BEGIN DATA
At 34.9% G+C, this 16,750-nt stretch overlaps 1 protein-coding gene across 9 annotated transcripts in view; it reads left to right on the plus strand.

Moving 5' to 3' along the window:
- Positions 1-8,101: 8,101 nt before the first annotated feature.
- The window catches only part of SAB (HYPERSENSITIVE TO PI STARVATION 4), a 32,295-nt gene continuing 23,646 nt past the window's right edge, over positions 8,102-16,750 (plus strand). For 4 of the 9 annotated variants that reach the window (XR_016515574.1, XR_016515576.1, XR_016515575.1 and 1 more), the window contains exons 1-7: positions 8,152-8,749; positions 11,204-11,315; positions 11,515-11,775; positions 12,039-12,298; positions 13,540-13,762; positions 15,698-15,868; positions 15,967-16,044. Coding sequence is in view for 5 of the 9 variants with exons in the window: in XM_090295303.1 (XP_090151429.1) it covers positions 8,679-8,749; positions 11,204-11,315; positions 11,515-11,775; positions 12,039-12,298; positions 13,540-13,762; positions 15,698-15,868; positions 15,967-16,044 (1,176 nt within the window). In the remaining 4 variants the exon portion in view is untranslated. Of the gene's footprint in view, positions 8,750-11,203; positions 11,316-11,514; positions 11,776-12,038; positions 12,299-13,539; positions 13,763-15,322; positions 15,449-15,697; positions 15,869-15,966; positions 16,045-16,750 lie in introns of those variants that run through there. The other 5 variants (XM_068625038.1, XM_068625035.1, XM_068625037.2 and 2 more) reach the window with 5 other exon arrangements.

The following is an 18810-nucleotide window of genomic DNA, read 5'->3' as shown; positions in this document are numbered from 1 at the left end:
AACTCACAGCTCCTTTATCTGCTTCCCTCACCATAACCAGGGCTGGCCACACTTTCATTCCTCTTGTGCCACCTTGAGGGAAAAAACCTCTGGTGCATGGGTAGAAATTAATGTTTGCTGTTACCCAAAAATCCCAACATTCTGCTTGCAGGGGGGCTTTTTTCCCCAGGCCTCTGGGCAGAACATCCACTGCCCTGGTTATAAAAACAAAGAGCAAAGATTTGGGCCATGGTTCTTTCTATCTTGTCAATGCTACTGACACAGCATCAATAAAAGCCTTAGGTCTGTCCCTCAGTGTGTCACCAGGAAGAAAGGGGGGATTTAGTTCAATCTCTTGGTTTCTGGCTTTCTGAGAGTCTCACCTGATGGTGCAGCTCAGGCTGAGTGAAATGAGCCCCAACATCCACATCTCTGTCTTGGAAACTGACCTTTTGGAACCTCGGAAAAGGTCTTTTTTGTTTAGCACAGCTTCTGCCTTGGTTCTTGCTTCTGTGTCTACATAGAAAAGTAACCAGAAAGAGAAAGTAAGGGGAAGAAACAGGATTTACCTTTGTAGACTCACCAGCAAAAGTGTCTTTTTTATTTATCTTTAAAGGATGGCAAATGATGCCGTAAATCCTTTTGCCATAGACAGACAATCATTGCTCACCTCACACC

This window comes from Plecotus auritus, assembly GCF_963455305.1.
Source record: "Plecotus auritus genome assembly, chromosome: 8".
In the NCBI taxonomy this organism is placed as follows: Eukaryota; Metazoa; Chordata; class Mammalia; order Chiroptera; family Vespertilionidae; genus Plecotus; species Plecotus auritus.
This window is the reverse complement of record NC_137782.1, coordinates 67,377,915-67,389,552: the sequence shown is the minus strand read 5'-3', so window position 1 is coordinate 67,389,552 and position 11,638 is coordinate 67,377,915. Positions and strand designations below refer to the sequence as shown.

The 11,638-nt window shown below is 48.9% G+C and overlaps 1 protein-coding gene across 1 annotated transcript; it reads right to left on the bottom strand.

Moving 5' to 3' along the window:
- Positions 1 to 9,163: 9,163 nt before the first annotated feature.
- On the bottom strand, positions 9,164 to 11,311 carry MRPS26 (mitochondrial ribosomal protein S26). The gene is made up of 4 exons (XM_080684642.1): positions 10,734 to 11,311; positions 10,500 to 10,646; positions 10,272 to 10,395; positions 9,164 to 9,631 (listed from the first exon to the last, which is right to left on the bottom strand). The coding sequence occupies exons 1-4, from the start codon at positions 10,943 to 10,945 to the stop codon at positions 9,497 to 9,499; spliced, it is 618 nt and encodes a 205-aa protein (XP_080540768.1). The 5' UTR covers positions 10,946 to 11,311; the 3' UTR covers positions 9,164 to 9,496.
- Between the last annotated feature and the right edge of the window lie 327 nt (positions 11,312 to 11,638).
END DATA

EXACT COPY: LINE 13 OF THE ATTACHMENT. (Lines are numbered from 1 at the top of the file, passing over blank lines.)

- Positions 1 to 9,163: 9,163 nt before the first annotated feature.